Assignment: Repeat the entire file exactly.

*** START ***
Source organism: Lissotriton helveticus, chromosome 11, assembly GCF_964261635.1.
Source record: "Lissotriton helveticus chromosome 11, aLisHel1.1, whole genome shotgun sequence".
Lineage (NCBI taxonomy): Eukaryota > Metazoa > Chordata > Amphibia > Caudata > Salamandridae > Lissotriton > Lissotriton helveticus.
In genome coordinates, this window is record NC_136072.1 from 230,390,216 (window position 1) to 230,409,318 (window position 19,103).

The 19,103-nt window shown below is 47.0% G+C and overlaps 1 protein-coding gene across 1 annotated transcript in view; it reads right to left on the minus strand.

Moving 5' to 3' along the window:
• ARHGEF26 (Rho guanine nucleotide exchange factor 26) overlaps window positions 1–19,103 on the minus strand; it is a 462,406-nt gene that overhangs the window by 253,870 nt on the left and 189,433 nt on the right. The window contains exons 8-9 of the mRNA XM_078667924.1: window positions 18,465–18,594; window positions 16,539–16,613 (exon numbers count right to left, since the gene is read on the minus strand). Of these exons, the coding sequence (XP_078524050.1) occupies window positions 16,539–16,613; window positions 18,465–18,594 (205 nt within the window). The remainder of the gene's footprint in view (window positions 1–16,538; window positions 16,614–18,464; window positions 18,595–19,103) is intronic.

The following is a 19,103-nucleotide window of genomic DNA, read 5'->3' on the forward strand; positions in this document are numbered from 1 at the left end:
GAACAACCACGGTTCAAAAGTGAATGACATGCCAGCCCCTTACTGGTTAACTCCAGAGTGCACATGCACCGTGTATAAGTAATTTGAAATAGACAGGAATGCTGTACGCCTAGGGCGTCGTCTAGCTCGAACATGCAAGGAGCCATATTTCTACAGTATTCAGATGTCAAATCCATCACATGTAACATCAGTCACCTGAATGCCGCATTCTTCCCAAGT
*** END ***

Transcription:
Source organism: Lissotriton helveticus, chromosome 11, assembly GCF_964261635.1.
Source record: "Lissotriton helveticus chromosome 11, aLisHel1.1, whole genome shotgun sequence".
Lineage (NCBI taxonomy): Eukaryota > Metazoa > Chordata > Amphibia > Caudata > Salamandridae > Lissotriton > Lissotriton helveticus.
In genome coordinates, this window is record NC_136072.1 from 230,390,216 (window position 1) to 230,409,318 (window position 19,103).

The 19,103-nt window shown below is 47.0% G+C and overlaps 1 protein-coding gene across 1 annotated transcript in view; it reads right to left on the minus strand.

Moving 5' to 3' along the window:
• ARHGEF26 (Rho guanine nucleotide exchange factor 26) overlaps window positions 1–19,103 on the minus strand; it is a 462,406-nt gene that overhangs the window by 253,870 nt on the left and 189,433 nt on the right. The window contains exons 8-9 of the mRNA XM_078667924.1: window positions 18,465–18,594; window positions 16,539–16,613 (exon numbers count right to left, since the gene is read on the minus strand). Of these exons, the coding sequence (XP_078524050.1) occupies window positions 16,539–16,613; window positions 18,465–18,594 (205 nt within the window). The remainder of the gene's footprint in view (window positions 1–16,538; window positions 16,614–18,464; window positions 18,595–19,103) is intronic.

The following is a 19,103-nucleotide window of genomic DNA, read 5'->3' on the forward strand; positions in this document are numbered from 1 at the left end:
GAACAACCACGGTTCAAAAGTGAATGACATGCCAGCCCCTTACTGGTTAACTCCAGAGTGCACATGCACCGTGTATAAGTAATTTGAAATAGACAGGAATGCTGTACGCCTAGGGCGTCGTCTAGCTCGAACATGCAAGGAGCCATATTTCTACAGTATTCAGATGTCAAATCCATCACATGTAACATCAGTCACCTGAATGCCGCATTCTTCCCAAGT